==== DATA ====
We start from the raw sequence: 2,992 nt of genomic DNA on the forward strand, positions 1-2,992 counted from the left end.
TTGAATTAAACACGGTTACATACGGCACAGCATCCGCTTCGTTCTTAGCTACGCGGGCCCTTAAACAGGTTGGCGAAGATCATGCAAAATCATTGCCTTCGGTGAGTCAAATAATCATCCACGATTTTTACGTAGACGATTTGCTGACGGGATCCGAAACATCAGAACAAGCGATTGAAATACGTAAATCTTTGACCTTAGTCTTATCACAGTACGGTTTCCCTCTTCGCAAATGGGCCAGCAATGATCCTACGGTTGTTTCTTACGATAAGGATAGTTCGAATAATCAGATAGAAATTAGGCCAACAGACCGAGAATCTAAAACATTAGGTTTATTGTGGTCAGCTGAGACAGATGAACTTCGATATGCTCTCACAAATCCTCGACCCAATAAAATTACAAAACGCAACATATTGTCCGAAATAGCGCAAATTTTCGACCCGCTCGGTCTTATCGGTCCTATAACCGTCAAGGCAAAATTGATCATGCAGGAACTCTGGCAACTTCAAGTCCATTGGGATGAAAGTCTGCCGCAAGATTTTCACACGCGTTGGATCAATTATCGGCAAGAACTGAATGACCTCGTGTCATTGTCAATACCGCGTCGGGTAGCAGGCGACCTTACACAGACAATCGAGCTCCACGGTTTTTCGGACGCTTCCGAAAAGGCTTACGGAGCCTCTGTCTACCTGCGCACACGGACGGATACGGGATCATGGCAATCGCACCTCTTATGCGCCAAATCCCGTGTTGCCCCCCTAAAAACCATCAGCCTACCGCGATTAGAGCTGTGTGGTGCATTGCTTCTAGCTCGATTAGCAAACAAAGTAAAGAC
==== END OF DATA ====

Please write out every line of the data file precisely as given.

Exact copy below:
We start from the raw sequence: 2,992 nt of genomic DNA on the forward strand, positions 1-2,992 counted from the left end.
TTGAATTAAACACGGTTACATACGGCACAGCATCCGCTTCGTTCTTAGCTACGCGGGCCCTTAAACAGGTTGGCGAAGATCATGCAAAATCATTGCCTTCGGTGAGTCAAATAATCATCCACGATTTTTACGTAGACGATTTGCTGACGGGATCCGAAACATCAGAACAAGCGATTGAAATACGTAAATCTTTGACCTTAGTCTTATCACAGTACGGTTTCCCTCTTCGCAAATGGGCCAGCAATGATCCTACGGTTGTTTCTTACGATAAGGATAGTTCGAATAATCAGATAGAAATTAGGCCAACAGACCGAGAATCTAAAACATTAGGTTTATTGTGGTCAGCTGAGACAGATGAACTTCGATATGCTCTCACAAATCCTCGACCCAATAAAATTACAAAACGCAACATATTGTCCGAAATAGCGCAAATTTTCGACCCGCTCGGTCTTATCGGTCCTATAACCGTCAAGGCAAAATTGATCATGCAGGAACTCTGGCAACTTCAAGTCCATTGGGATGAAAGTCTGCCGCAAGATTTTCACACGCGTTGGATCAATTATCGGCAAGAACTGAATGACCTCGTGTCATTGTCAATACCGCGTCGGGTAGCAGGCGACCTTACACAGACAATCGAGCTCCACGGTTTTTCGGACGCTTCCGAAAAGGCTTACGGAGCCTCTGTCTACCTGCGCACACGGACGGATACGGGATCATGGCAATCGCACCTCTTATGCGCCAAATCCCGTGTTGCCCCCCTAAAAACCATCAGCCTACCGCGATTAGAGCTGTGTGGTGCATTGCTTCTAGCTCGATTAGCAAACAAAGTAAAGAC